Carmakers face challenge from Google and Apple
Fiat-Chrysler boss Sergio Marchionne calls them the "disruptive interlopers".
Tech giants Google and Apple are moving in on the car industry, and at the Geneva Motor Show a lot of the talk is about how to embrace these newcomers, not fight them.
Google and Apple are working on driverless technology and electric vehicles, combining, said Volkswagen chief executive Martin Winterkorn, the "digital world with the mobile world".
Other companies might be dismissed as ambitious also-rans. But Google and Apple have huge financial resources - and a track record of success.
It's very early days for both companies, but the motor industry would be foolish to ignore the tech firms, said Mr Marchionne.
"They are incredibly serious. What's more, I think their interest is exactly what this industry needed. We needed a disruptive interloper to shake things up," he said.
That said, he remains "very concerned about someone of that calibre" arriving on the competition scene.
"When you're the guy whose life is being disrupted, it's not necessarily a good feeling. We might all feel better after the event. But while we're going through the event, no."
Apple has several hundred people working on its electric car project, called Titan, and expects to start production within the next five to 10 years. Google's self-driving cars could be on the road within five years, the company has indicated.
Mr Marchionne said he's keen to work with either company, although there are no talks.
And Didier Leroy, Toyota's European head, said carmakers - or at least some of them - will eventually have to work with Google and Apple because of the technology they have. "It's a real win-win," he said.
But there's concern that carmakers are not yet ready to team up with the likes of Google or Apple. On one side is a struggling industry only now seeing signs that it is emerging from six years of recession.
On the other side is a nimble, well-resourced sector at the cutting edge of technology.
"The traditional thinking in the automotive industry isn't suited to exploit the opportunities in the internet community," Wolfgang Ziebart, Jaguar Land Rover's engineering head told Bloomberg at the Geneva show.
"If you need committees, and so on, to make decisions, then you've lost before you started," he said.
'Don't reinvent the wheel'
But Mr Marchionne said no one should think that traditional carmakers will run up the white flag in the face of the threat from Silicon Valley.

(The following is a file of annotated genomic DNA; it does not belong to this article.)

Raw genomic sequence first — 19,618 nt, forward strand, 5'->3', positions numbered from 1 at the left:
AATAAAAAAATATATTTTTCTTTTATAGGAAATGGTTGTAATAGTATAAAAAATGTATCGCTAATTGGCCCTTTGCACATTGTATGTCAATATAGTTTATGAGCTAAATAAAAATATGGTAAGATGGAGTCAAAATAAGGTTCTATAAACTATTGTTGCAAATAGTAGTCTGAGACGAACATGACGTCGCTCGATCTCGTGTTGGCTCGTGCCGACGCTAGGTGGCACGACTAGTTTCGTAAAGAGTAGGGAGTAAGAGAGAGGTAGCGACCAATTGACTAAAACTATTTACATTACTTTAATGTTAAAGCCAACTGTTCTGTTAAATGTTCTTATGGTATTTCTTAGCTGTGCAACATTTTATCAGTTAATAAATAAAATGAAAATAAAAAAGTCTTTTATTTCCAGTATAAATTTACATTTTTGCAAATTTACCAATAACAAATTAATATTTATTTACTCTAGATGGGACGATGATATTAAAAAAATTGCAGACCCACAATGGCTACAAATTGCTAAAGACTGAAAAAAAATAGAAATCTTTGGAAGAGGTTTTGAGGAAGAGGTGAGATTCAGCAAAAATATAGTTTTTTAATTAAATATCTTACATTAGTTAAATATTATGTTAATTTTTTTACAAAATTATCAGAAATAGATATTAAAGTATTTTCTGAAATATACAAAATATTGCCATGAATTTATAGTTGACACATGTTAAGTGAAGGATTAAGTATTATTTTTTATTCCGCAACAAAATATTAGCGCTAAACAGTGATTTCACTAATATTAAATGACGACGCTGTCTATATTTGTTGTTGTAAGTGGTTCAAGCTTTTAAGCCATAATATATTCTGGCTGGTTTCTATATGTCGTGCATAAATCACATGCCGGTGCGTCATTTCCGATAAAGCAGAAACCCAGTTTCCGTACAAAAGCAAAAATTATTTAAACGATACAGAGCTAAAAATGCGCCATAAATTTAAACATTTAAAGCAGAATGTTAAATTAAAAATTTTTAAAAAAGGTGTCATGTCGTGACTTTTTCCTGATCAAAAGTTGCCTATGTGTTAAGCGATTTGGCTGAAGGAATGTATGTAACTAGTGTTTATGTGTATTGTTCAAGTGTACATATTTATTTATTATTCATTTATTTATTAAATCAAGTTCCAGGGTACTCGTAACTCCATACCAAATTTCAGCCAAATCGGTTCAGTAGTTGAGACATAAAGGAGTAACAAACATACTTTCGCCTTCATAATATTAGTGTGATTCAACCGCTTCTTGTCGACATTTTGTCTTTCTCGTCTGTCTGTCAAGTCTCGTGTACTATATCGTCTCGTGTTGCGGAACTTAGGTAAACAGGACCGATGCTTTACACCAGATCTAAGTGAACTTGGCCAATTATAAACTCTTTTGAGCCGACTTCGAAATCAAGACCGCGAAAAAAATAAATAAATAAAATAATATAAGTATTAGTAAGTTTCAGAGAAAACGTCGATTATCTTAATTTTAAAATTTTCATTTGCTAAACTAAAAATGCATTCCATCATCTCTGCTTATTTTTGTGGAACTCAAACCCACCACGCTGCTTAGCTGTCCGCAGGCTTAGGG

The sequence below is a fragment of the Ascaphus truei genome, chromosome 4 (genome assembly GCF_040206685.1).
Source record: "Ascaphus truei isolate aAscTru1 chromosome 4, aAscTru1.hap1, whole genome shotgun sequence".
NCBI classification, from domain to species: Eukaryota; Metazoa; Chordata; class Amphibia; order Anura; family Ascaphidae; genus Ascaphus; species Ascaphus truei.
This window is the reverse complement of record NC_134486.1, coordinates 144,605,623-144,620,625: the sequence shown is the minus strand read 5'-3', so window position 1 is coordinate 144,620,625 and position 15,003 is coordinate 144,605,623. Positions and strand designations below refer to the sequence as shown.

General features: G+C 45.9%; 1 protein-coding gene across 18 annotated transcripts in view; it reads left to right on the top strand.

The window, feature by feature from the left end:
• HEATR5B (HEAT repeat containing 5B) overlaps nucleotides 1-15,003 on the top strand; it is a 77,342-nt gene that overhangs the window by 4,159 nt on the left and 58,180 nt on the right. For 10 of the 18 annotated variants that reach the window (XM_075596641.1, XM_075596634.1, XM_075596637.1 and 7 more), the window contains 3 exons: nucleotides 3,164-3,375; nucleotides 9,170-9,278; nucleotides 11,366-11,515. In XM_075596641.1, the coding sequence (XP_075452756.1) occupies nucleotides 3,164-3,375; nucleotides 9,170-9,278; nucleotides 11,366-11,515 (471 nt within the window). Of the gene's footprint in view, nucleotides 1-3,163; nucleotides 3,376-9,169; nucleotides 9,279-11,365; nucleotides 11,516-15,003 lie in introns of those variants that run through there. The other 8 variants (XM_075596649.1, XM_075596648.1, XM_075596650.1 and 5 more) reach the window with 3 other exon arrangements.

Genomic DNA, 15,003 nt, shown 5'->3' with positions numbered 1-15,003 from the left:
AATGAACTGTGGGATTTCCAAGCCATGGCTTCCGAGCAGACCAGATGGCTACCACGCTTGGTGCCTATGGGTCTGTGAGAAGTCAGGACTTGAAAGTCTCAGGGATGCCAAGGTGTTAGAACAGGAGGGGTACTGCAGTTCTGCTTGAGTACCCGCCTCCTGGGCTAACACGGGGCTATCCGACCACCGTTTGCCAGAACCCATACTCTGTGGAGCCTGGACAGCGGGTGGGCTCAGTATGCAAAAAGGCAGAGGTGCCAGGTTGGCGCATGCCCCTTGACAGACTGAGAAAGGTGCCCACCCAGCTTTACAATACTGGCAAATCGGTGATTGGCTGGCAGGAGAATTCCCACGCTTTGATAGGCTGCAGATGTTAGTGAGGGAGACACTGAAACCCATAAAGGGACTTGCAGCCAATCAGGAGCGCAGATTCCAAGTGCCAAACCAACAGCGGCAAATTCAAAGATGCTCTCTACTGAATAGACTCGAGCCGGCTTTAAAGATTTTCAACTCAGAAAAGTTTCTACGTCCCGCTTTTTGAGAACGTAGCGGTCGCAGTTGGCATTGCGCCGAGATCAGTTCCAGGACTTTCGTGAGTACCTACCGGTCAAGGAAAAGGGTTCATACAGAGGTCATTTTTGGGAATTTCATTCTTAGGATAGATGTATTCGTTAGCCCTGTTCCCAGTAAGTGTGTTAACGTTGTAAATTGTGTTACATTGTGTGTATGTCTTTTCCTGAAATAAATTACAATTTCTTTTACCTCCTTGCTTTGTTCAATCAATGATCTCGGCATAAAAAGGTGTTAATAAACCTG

"Don't underestimate carmakers' ability to respond and adapt to new competitive challenges," he said.
Nor should people "over-blow" the alternative technologies being proposed by Google or Apple. "There's still a lot of life left in the combustion engine," Mr Marchionne said.
Carmakers have made great strides in reducing emissions, and will continue to do so. "There are more technical solutions available to comply with emissions targets. You just don't have to reinvent the wheel to get it done.
Fiat has its own hybrid cars coming to market, and he expects that by 2020 the company will have a product that is "possibly even autonomous".
So Mr Marchionne can't be accused of burying his head in the sand. It's just that he feels that "combustion still has a lot more to give in terms of producing better energy consumption".
He is not surprised that some forecasters predict that driverless technology is just around the corner. "It happens every time you see a technology shift. But the whole notion is being exaggerated," Mr Marchionne said.
"I remember when people first discussed the internet. Companies were asked why they didn't have an internet strategy, just because it was the new thing. We need to be very careful that we do not get swept away in this [latest technology shift]."
Anyone who thinks driverless technology is ready to move into top gear any time soon seriously "under-estimates the impact of regulation on the way we function", he said.
Resolving issues of safety, insurance and consumer acceptance are a long way off.
"There is now, especially in the US, a much stronger interface between the car industry and regulators. That has to be taken into account by anyone who thinks there is going to be a paradigm shift [in technology].
"Paradigm shifts require an agreement with a variety of people around the table. And that's what is going to slow down the technology, even when it becomes available.
"I think [regulators] will make it much more difficult to roll a lot of the technology," he said.
"Automation" is the way forward, he feels. But "autonomous"? Now that will be a lot more difficult to achieve than people think.